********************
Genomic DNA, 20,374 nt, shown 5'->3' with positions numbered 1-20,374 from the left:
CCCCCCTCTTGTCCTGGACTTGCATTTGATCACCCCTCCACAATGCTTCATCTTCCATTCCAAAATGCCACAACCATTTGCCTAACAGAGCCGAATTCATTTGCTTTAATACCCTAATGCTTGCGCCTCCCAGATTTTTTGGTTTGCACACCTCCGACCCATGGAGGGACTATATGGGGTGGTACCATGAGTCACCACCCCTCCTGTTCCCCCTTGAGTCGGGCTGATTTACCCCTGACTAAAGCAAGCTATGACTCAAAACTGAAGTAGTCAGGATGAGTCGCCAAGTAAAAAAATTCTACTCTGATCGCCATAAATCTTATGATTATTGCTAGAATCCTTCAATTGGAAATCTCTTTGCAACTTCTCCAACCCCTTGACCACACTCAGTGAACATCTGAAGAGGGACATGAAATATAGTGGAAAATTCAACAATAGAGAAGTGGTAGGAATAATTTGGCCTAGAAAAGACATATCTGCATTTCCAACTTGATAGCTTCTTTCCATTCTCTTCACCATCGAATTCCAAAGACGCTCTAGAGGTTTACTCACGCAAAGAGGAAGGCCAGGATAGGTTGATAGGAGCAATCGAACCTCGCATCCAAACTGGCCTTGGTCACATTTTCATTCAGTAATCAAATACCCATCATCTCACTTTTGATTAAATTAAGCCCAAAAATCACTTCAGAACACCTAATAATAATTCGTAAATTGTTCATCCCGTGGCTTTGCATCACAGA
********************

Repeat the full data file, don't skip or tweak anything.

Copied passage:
Genomic DNA, 20,374 nt, shown 5'->3' with positions numbered 1-20,374 from the left:
CCCCCCTCTTGTCCTGGACTTGCATTTGATCACCCCTCCACAATGCTTCATCTTCCATTCCAAAATGCCACAACCATTTGCCTAACAGAGCCGAATTCATTTGCTTTAATACCCTAATGCTTGCGCCTCCCAGATTTTTTGGTTTGCACACCTCCGACCCATGGAGGGACTATATGGGGTGGTACCATGAGTCACCACCCCTCCTGTTCCCCCTTGAGTCGGGCTGATTTACCCCTGACTAAAGCAAGCTATGACTCAAAACTGAAGTAGTCAGGATGAGTCGCCAAGTAAAAAAATTCTACTCTGATCGCCATAAATCTTATGATTATTGCTAGAATCCTTCAATTGGAAATCTCTTTGCAACTTCTCCAACCCCTTGACCACACTCAGTGAACATCTGAAGAGGGACATGAAATATAGTGGAAAATTCAACAATAGAGAAGTGGTAGGAATAATTTGGCCTAGAAAAGACATATCTGCATTTCCAACTTGATAGCTTCTTTCCATTCTCTTCACCATCGAATTCCAAAGACGCTCTAGAGGTTTACTCACGCAAAGAGGAAGGCCAGGATAGGTTGATAGGAGCAATCGAACCTCGCATCCAAACTGGCCTTGGTCACATTTTCATTCAGTAATCAAATACCCATCATCTCACTTTTGATTAAATTAAGCCCAAAAATCACTTCAGAACACCTAATAATAATTCGTAAATTGTTCATCCCGTGGCTTTGCATCACAGA